1. download a copy of rssNimbus. <>
  2. create a Google App Engine account. <>
  3. download  the GAE SDK for Java. <> or the current version directly from <> (we need the “uploader” tool from this archive in a minute.)

Setting up GAE

The first thing you need to do is configure your GAE account so that you can upload a new application. Go to the GAE start page <> and click the “Create and Application” button.

Fill in a unique ID for your rssNimbus install (it must be all lower case and globally unique across all possible GAE apps) and give it some meaningful title and hit “Save”. Make note of the unique ID you created.

Installing rssNimbus

Extract the folder from the archive. It will make a folder called “war”, which is the web archive containing all of the parts of rssNimbus that will be uploaded using a tool in the SDK archive you downloaded earlier.

IMPORTANT! You MUST edit one file in this folder in order to provide GAE with the unique ID of your app. Inside the “war” directory is a subdirectory called “WEB-INF”. In that directory is a file called “appengine-web.xml” (war/WEB-INF/appengine-web.xml) that you must edit with a text editor, changing the <application> value from “sampleUniqueID” to the actual value of your app’s unique ID.

The Google page at <> describes in detail how to upload a new app. Here are specifics for doing this on Mac OS X or Linux from the command line.

– run the terminal application of your choice ( on the Mac) and change your working directory to the directory containing the unarchived GAE SDK for Java and the “war” folder (e.g., cd ~/Downloads/ )

– assuming your “war” folder is also in the same location as the SDK, use the following command to upload your new GAE application:

For Mac OS X:
./appengine-java-sdk-1.2.6/bin/ update war

What Now?

You can now visit your GAE dashboard and confirm that the new application has been installed (current version should be “1”).

You can visit your rssNimbus server’s home page by pointing your browser at <>, substituting your actual unique ID in the URL.

You can use the forms on the rssNimbus home page to test pings and subscribe requests. There is a basic /admin page that also shows active publishers and subscribers.

You can get MUCH more detail from the GAE dashboard pages for your app, including access logs, database contents, queued tasks, etc.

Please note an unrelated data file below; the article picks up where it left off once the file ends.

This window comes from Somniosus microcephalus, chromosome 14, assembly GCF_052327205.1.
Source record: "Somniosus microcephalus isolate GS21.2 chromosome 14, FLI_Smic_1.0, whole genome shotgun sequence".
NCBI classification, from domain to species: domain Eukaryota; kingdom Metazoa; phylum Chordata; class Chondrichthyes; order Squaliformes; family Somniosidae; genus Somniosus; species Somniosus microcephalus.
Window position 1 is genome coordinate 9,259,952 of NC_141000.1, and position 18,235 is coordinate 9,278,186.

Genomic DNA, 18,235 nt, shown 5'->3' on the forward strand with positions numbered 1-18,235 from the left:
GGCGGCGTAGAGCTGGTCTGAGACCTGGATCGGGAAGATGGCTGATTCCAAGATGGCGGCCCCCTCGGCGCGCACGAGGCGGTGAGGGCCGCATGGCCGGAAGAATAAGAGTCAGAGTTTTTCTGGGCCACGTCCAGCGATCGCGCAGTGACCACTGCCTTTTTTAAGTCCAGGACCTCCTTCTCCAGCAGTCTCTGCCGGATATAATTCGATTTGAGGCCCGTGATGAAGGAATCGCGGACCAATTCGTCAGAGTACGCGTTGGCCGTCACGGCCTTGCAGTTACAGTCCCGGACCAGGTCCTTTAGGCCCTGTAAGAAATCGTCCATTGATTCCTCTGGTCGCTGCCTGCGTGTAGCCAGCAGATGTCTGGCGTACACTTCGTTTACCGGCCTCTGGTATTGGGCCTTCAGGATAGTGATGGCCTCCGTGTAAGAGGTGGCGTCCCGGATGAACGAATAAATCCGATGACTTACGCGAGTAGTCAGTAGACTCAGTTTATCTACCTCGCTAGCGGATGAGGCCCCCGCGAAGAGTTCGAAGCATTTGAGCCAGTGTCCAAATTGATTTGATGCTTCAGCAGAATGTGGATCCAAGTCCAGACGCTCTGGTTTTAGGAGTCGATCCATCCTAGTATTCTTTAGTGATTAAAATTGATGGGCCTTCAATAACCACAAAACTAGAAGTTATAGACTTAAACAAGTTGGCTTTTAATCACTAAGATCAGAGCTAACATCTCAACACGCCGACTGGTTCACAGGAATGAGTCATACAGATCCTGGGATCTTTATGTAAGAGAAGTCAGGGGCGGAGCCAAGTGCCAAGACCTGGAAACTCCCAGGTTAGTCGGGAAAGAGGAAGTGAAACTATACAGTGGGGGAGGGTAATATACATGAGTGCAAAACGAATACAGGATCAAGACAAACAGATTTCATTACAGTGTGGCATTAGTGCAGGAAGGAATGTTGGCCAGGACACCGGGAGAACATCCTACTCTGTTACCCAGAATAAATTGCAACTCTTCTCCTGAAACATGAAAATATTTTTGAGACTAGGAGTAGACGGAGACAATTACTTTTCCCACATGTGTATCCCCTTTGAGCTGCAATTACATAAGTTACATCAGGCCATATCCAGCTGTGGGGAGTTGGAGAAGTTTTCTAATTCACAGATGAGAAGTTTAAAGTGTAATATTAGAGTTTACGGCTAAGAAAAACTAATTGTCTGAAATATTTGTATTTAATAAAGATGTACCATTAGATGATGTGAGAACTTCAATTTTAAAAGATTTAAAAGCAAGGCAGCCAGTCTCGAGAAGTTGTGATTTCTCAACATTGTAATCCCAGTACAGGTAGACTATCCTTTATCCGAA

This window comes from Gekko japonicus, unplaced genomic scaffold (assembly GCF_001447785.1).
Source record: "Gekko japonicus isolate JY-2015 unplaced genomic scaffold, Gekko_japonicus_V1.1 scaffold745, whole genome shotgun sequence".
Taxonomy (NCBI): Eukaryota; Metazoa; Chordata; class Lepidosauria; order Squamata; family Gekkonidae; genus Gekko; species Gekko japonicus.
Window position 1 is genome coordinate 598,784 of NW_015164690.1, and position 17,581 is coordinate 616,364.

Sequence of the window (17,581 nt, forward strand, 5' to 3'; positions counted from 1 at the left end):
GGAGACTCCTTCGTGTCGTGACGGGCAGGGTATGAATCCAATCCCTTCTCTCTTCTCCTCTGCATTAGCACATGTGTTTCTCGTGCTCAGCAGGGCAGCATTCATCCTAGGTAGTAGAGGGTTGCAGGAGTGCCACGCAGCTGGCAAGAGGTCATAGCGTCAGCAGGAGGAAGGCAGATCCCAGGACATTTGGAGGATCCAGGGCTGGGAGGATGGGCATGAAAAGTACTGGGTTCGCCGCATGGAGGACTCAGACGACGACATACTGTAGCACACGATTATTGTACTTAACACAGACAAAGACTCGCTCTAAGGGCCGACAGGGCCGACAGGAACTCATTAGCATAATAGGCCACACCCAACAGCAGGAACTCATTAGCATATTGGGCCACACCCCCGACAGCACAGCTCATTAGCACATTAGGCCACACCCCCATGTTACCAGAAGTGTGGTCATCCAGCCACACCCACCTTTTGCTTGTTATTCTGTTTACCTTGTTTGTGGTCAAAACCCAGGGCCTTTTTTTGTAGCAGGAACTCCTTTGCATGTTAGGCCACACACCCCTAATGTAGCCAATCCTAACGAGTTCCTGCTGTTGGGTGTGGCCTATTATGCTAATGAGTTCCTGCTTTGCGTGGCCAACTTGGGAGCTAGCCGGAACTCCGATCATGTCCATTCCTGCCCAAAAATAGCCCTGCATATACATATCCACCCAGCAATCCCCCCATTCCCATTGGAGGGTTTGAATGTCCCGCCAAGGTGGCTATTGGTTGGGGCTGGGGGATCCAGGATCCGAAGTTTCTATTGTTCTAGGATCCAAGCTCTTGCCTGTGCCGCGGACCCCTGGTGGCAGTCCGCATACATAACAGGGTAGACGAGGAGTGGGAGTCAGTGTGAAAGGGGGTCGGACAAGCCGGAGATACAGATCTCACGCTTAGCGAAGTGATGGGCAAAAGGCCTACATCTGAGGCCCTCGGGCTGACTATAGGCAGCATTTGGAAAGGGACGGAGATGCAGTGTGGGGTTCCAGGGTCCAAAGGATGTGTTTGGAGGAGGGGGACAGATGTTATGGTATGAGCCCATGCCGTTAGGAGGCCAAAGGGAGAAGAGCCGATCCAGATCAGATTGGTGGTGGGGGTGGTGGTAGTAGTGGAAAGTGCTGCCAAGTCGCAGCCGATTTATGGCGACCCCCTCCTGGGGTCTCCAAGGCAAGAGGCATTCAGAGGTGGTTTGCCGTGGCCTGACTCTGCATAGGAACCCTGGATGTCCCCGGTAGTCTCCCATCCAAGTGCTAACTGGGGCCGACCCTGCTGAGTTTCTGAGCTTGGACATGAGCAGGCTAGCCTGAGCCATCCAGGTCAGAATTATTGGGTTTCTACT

Setting Expectations

There are a few things to look out for. The first pings and notifies to and from your server will take longer than you might expect as GAE sets up databases and task queues for your application. Subsequent requests will go much faster.

rssNimbus does NOT currently expire subscriptions. It deletes those that fail (in order to limit lengthy, CPU-expensive failed HTTP requests) immediately.

If you have questions or comments, please post them as comments here.

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The first demo deployment of rssNimbus, a rssCloud server for Google App Engine, is on the air for limited beta testing at I would greatly appreciate any feedback on how it works for people attempting basic pings and notifications.

Be forewarned that it still needs to be hooked into GAE’s cron processes so that hourly housekeeping can be performed (i.e., expiring subscriptions, pushing out delayed notifications, etc.)

Also, please note that as of this iteration, no subscriptions are being expired.

You can find a test version of rssNimbus at with additional instructions on its home page for using it. Please post any comments, issues, bugs, or feedback as comments to this post.

Once the final kinks are out of it and the basic UI is turned on for admin functions, a user-installable version of rssNimbus will be made available as a .zip archive for anyone who wants to take a shot at installing and running their own GAE-based rssCloud server. Hopefully that archive will be available this weekend, depending on feedback and last minute issues.